The Good, The Bad, The Ugly ?

Hello everyone,

I'm an advertising student in my second year of study and this is my first time posting work onto these forums. There are a lot of people on this board that I aspire to be like within the creative advertising industry, so I'm always striving to challenge myself, learn, and put in the effort to produce something interesting. I'm seeking criticism that will help me learn new ways to approaching ideas, and how to execute these ideas.

So, what's the good, the bad, and the ugly ?

I've got two ads that I've created for a school assignment. A traditional outdoor board, and a non-traditional out of home advertisement.

The Good, The Bad, The Ugly ?
The Good, The Bad, The Ugly ?

5 comments

OUTSTANDAGE's picture
OUTSTANDAGE
85 pencils

The first one I'm unclear on. Were watching over you, and your protected. That's what I'm guessing. Anyways it was hard to derive. Could just be my brain and the lack of caffeine I've had today. The 2nd one I don't really dig. I seems like a comedic stretch, which are never natural. That's my two cents.

sah dah tay my dammy. (The best copywriter ever whose name is Pootie Tang)

AdillyWay's picture
AdillyWay
128 pencils

Well the first ad for Aviva insurance was specifically tailored towards their identity theft insurance coverage. The idea behind it, is that the family are fingerprints and Aviva is taking a closer look with the magnifier to ensure that they are protected with security. The second Ad, I was trying to play with the "Drive the wrinkles away" where the cars on the road are literally driving over the jeans (Because the ad is placed on an actual city street) and they look like Tefal steam irons.

JKW's picture
JKW
229 pencils

Keep it simple. If it has to be explained, chances are that it's too complicated and too forced. If the target audience has to make too many connections your initial idea/benefit/usp will go missing.

Your first ad conveys the idea of "we're watching over you" but the creative leap is too long -the family is portrayed as a fingerprint, which can be seen through a magnifying glass representing Aviva -it raises more questions than answers. It doesn't tell me what Aviva is -an insurance company, a protection service, a burglar alarm? Why fingerprints, is it a detective service? What is the magnifying glass? How am I protected? Why is Aviva's service better than other similar companies. My advice is to rethink your original idea: My client is an insurance company, the product I'm advertising is insurance coverage in case of identity theft. What happens when someone's identity is stolen? What does Aviva do when this happens? Etc...

The guerilla idea is also too forced -and perhaps too locked down by the pun in your "drive the wrinkles away" line. Cars don't look like streaming irons even if the steaming iron itself has a vague lookalike-connection to cars. Also, ironing is something that evokes a notion of clean clothes. Having cars drive over the jeans gives me an image of dirty, wrinkled clothes -the opposite of what you are trying to say. Again, ask yourself "what does this steaming iron have that others don't? An extra large water capacity? Is is more gentle towards the clothes? Is it easily transportable?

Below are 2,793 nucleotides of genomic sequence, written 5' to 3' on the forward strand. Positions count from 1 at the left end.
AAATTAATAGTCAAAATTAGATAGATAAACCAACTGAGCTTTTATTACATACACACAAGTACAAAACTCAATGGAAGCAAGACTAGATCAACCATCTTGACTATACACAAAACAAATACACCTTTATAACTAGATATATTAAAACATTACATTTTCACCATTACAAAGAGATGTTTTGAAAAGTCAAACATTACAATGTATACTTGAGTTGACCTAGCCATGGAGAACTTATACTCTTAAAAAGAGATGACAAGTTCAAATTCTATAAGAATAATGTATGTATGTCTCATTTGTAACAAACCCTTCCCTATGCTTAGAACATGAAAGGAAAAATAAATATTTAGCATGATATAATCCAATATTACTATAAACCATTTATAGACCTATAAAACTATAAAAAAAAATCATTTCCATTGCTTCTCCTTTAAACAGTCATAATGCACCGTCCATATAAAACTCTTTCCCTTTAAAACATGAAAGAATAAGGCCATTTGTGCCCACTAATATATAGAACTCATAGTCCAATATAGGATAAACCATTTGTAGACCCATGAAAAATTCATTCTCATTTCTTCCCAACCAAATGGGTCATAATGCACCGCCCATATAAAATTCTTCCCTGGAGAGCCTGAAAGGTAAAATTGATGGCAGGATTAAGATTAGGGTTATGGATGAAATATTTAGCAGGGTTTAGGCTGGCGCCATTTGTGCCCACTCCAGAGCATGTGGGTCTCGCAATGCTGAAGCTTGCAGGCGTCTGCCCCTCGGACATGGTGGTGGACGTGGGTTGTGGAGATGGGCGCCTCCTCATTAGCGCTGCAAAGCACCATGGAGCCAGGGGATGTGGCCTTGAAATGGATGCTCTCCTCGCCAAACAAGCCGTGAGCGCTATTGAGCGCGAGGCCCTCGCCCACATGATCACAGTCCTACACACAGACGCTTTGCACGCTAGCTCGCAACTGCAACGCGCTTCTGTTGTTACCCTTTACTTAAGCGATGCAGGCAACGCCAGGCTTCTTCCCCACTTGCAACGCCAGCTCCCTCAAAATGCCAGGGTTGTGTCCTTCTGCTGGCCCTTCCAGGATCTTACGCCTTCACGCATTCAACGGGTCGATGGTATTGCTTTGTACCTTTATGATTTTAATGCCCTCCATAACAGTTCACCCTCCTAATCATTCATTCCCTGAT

Good luck with your school assignement.

AdillyWay's picture
AdillyWay
128 pencils

"Keep it simple. If it has to be explained, chances are that it's too complicated and too forced. If the target audience has to make too many connections your initial idea/benefit/usp will go missing. " -JKW

One of the problems I'm having right now with my ideas is that, I'm thinking too much about not making the ads literal and obvious, and focusing more on lateral thinking, which sometimes comes out as unclear and would need an explanation.

"Your first ad conveys the idea of "we're watching over you" but the creative leap is too long -the family is portrayed as a fingerprint, which can be seen through a magnifying glass representing Aviva -it raises more questions than answers. It doesn't tell me what Aviva is -an insurance company, a protection service, a burglar alarm? Why fingerprints, is it a detective service? What is the magnifying glass? How am I protected? Why is Aviva's service better than other similar companies. My advice is to rethink your original idea: My client is an insurance company, the product I'm advertising is insurance coverage in case of identity theft. What happens when someone's identity is stolen? What does Aviva do when this happens? Etc..." -JKW

You're totally right about the creative leap, I see how a magnifying glass and fingerprint wouldn't connect to identity theft. I've got to better illustrate the client's products/services in a clear way, but still leave something to the audience's imagination where they can piece the ad together without trouble.

"I really like the first one (clear, fast message, easy to understand at a glance), but the second one seems a little bit too busy.

One method I like to use in testing advertisements is the "blur technique" (not the actual name). Basically, if you blur your image/website/etc, does the call to action still stand out?

Perhaps using different colors or a fake street could make the iron, pants, and message stand out more quickly." -FritzDappling

Thanks for your feedback! "Blur technique" That's an interesting way to go about testing ads, I'll definitely keep that in mind going forward.

Thank you all for your criticism, I really appreciate it and I've taken a lot from this. I'll be sure to heed your advice for my next posting :)

OUTSTANDAGE's picture
OUTSTANDAGE
85 pencils

Hey Adilly there are some spammers that have posted on this thread. Read this http://adsoftheworld.com/forum/161446

sah dah tay my dammy. (The best copywriter ever whose name is Pootie Tang)

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